“And then, if thou endure it well, God shall exalt thee on high; thou shalt triumph over all thy foes” (D&C 121:7–8).

It can be declared accurately and without hesitation that Joseph Smith’s noble character and stature were shaped and achieved by constant victories over his afflictions. Jesus, too, developed unique balance mentally, physically, spiritually, and socially as he labored and served under all types of trying circumstances:

“Though he were a Son, yet learned he obedience by the things which he suffered;

“And being made perfect, he became the author of eternal salvation unto all them that obey him” (Heb. 5:8–9).

Difficulties can be a valuable tool in our pursuit for perfection. Adversity need have no necessary connection with failure. Proper self-management and self-discipline in all of our trials brings strength. If we are prepared, we can meet life’s challenges victoriously. We become His disciples when we continue faithfully under all circumstances—including suffering and tragedy.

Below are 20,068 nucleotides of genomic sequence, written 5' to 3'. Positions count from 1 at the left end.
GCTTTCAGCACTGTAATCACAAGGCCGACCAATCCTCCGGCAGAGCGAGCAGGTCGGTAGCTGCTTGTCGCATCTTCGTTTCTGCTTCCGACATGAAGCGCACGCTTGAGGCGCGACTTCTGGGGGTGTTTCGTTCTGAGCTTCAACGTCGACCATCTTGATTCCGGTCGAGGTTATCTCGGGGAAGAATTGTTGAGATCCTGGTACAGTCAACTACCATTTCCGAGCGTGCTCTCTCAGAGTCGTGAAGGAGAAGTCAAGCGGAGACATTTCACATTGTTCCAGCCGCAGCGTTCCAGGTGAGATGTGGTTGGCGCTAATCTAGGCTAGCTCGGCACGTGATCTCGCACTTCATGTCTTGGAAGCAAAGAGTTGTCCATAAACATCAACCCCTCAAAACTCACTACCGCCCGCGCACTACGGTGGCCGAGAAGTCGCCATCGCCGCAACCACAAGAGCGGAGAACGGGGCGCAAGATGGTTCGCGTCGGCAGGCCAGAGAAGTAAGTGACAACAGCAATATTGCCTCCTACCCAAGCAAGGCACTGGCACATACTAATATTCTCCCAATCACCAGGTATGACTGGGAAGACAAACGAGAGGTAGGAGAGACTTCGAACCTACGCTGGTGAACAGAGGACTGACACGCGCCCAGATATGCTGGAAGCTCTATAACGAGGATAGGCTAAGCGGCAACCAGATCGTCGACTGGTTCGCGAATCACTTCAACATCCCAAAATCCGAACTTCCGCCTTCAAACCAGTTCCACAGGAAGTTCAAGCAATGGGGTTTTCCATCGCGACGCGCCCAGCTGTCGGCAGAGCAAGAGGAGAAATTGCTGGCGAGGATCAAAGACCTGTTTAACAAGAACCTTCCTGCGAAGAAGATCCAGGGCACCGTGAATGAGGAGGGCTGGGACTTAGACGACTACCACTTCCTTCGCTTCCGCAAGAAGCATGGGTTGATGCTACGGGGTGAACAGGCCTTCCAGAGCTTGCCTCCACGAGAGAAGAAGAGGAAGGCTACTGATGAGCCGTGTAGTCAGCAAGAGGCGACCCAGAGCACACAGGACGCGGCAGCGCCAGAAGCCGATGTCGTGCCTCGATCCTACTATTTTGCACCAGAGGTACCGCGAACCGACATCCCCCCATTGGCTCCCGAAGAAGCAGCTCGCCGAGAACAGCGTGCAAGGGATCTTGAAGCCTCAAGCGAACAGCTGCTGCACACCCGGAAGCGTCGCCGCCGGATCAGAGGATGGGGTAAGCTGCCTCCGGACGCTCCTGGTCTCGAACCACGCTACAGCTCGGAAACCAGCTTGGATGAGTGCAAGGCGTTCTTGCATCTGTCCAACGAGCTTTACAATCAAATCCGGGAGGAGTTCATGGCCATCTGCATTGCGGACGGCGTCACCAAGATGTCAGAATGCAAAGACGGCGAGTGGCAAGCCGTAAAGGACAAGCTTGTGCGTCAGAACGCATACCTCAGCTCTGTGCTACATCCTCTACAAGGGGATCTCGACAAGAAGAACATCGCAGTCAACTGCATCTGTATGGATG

C. S. Lewis shared a meaningful observation when he said, “I have seen great beauty of spirit in some who were great sufferers. I have seen men, for the most part, grow better not worse with advancing years, and I have seen the last illness produce treasures of fortitude and meekness from most unpromising subjects.”

I have another choice friend who has known very few days in his life which were not filled with pain, discomfort, or disease. He shakes his fists at the forces of darkness and trial. His taxing trials of all of the yesterdays have been properly met and have assisted in making him what he is today. Like Caleb of old, he too can be heard to say, “As yet I am … strong. … Now therefore give me this mountain” (Josh. 14:11, 12). More mountains, even those high in adversity, can better prepare us for tomorrow if we are but willing to climb.

Jesus Christ, the Master, shares his life of trials and victories with us for our motivation and direction. God strengthened His Son. He, too, will support us, His children, if we will turn to Him for guidance.

What a blessing it is to know that we can be supported against all the fiery darts of the enemy if we are faithful. A worthy daily prayer is one asking for the power to be faithful under all circumstances.